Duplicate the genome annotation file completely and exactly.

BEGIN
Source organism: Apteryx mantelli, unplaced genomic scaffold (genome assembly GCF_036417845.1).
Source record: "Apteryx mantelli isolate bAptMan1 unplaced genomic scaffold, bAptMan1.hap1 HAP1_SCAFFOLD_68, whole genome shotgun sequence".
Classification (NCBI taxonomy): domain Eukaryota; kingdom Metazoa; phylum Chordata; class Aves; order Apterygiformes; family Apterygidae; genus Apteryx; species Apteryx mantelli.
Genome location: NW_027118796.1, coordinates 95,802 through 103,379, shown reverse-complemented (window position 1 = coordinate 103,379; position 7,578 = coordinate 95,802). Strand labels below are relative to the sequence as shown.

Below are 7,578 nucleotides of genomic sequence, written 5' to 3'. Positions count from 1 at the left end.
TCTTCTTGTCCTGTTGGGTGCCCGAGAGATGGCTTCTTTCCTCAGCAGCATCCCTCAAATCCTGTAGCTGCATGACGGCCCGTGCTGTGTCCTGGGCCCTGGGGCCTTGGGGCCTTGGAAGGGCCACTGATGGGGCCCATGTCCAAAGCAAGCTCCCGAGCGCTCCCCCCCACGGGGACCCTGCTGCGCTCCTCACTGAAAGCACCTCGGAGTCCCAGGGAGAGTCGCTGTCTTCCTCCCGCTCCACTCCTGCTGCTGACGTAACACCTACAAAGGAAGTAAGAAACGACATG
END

Source organism: Apteryx mantelli, unplaced genomic scaffold (genome assembly GCF_036417845.1).
Source record: "Apteryx mantelli isolate bAptMan1 unplaced genomic scaffold, bAptMan1.hap1 HAP1_SCAFFOLD_68, whole genome shotgun sequence".
Classification (NCBI taxonomy): domain Eukaryota; kingdom Metazoa; phylum Chordata; class Aves; order Apterygiformes; family Apterygidae; genus Apteryx; species Apteryx mantelli.
Genome location: NW_027118796.1, coordinates 95,802 through 103,379, shown reverse-complemented (window position 1 = coordinate 103,379; position 7,578 = coordinate 95,802). Strand labels below are relative to the sequence as shown.

Below are 7,578 nucleotides of genomic sequence, written 5' to 3'. Positions count from 1 at the left end.
TCTTCTTGTCCTGTTGGGTGCCCGAGAGATGGCTTCTTTCCTCAGCAGCATCCCTCAAATCCTGTAGCTGCATGACGGCCCGTGCTGTGTCCTGGGCCCTGGGGCCTTGGGGCCTTGGAAGGGCCACTGATGGGGCCCATGTCCAAAGCAAGCTCCCGAGCGCTCCCCCCCACGGGGACCCTGCTGCGCTCCTCACTGAAAGCACCTCGGAGTCCCAGGGAGAGTCGCTGTCTTCCTCCCGCTCCACTCCTGCTGCTGACGTAACACCTACAAAGGAAGTAAGAAACGACATG